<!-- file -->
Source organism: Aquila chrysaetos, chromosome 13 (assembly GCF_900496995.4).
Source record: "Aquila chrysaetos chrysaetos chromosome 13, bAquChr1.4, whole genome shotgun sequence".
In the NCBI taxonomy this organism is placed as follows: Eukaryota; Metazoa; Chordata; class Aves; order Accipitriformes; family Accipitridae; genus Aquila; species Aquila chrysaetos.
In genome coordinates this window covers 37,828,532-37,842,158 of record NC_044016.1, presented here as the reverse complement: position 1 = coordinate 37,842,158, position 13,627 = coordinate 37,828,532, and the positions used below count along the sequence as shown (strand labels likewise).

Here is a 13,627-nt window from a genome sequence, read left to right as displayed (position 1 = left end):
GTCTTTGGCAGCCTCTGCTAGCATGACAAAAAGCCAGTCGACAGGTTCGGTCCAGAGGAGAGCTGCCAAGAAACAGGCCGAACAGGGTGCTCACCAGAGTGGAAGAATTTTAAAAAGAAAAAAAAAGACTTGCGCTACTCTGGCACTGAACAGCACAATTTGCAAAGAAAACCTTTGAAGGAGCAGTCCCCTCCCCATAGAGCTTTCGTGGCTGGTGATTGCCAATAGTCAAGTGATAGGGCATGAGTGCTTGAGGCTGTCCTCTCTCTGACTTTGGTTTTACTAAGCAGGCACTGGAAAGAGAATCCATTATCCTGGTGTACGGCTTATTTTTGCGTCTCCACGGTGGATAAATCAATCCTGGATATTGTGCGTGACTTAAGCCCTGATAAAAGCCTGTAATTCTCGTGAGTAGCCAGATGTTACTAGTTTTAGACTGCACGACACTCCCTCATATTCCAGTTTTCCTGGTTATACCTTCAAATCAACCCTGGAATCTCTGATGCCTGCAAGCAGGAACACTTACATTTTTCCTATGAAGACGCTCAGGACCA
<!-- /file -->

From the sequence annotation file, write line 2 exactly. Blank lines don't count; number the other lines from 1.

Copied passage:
Source record: "Aquila chrysaetos chrysaetos chromosome 13, bAquChr1.4, whole genome shotgun sequence".